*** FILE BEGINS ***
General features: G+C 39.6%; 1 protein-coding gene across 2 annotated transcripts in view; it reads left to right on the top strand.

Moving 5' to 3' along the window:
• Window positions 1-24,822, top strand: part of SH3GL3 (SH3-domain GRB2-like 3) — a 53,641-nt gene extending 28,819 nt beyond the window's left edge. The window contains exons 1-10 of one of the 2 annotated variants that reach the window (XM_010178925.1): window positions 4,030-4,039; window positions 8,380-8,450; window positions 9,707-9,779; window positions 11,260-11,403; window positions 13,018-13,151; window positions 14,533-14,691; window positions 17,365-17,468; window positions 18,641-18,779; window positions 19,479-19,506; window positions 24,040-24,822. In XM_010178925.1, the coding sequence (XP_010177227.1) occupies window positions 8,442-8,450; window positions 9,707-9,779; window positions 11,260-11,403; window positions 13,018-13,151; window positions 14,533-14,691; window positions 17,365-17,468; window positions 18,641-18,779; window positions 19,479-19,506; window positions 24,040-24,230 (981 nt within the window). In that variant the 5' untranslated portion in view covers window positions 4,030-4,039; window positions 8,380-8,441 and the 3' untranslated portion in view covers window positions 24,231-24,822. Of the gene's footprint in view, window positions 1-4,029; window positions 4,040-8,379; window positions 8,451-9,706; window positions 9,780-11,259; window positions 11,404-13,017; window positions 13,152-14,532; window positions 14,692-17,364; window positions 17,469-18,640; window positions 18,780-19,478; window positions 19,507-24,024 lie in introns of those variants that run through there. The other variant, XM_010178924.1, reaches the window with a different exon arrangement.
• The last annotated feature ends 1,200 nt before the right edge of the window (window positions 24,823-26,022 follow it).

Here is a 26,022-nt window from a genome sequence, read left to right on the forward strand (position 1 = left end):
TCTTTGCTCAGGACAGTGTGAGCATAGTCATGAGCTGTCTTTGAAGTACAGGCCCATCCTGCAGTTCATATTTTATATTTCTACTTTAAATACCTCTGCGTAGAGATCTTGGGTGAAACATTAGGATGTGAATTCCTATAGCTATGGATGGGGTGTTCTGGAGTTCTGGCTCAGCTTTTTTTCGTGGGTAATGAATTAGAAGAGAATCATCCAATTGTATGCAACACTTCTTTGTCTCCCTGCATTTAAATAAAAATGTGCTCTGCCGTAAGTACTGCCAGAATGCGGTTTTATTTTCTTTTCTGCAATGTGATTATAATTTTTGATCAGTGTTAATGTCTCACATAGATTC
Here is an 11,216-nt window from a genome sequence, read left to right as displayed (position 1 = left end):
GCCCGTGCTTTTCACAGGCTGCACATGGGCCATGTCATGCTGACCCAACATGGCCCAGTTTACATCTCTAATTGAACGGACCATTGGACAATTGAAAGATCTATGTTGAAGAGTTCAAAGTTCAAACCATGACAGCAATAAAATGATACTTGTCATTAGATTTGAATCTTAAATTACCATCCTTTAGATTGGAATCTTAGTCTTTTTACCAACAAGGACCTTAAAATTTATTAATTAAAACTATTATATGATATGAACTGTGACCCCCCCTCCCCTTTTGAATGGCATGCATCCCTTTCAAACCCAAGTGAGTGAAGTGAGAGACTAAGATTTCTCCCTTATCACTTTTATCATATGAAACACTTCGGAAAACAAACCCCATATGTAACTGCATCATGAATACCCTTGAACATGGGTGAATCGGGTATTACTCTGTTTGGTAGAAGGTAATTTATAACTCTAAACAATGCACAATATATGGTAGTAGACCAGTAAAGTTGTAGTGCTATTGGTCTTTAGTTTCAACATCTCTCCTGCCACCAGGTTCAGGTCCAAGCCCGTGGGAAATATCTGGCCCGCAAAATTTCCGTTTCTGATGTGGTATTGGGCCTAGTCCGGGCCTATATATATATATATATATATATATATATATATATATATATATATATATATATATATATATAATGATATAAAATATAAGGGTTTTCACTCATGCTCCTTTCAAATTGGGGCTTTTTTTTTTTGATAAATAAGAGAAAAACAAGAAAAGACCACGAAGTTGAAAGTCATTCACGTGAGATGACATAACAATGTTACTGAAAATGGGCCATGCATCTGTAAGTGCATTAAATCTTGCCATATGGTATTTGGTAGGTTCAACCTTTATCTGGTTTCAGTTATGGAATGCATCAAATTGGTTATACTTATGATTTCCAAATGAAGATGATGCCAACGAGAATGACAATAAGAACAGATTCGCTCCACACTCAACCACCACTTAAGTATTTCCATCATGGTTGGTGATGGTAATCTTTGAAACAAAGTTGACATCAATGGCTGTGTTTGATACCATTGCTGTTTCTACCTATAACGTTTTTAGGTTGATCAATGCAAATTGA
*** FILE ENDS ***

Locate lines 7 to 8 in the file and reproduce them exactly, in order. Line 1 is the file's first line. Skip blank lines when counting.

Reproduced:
Here is an 11,216-nt window from a genome sequence, read left to right as displayed (position 1 = left end):
GCCCGTGCTTTTCACAGGCTGCACATGGGCCATGTCATGCTGACCCAACATGGCCCAGTTTACATCTCTAATTGAACGGACCATTGGACAATTGAAAGATCTATGTTGAAGAGTTCAAAGTTCAAACCATGACAGCAATAAAATGATACTTGTCATTAGATTTGAATCTTAAATTACCATCCTTTAGATTGGAATCTTAGTCTTTTTACCAACAAGGACCTTAAAATTTATTAATTAAAACTATTATATGATATGAACTGTGACCCCCCCTCCCCTTTTGAATGGCATGCATCCCTTTCAAACCCAAGTGAGTGAAGTGAGAGACTAAGATTTCTCCCTTATCACTTTTATCATATGAAACACTTCGGAAAACAAACCCCATATGTAACTGCATCATGAATACCCTTGAACATGGGTGAATCGGGTATTACTCTGTTTGGTAGAAGGTAATTTATAACTCTAAACAATGCACAATATATGGTAGTAGACCAGTAAAGTTGTAGTGCTATTGGTCTTTAGTTTCAACATCTCTCCTGCCACCAGGTTCAGGTCCAAGCCCGTGGGAAATATCTGGCCCGCAAAATTTCCGTTTCTGATGTGGTATTGGGCCTAGTCCGGGCCTATATATATATATATATATATATATATATATATATATATATATATATATATATATATATATAATGATATAAAATATAAGGGTTTTCACTCATGCTCCTTTCAAATTGGGGCTTTTTTTTTTTGATAAATAAGAGAAAAACAAGAAAAGACCACGAAGTTGAAAGTCATTCACGTGAGATGACATAACAATGTTACTGAAAATGGGCCATGCATCTGTAAGTGCATTAAATCTTGCCATATGGTATTTGGTAGGTTCAACCTTTATCTGGTTTCAGTTATGGAATGCATCAAATTGGTTATACTTATGATTTCCAAATGAAGATGATGCCAACGAGAATGACAATAAGAACAGATTCGCTCCACACTCAACCACCACTTAAGTATTTCCATCATGGTTGGTGATGGTAATCTTTGAAACAAAGTTGACATCAATGGCTGTGTTTGATACCATTGCTGTTTCTACCTATAACGTTTTTAGGTTGATCAATGCAAATTGA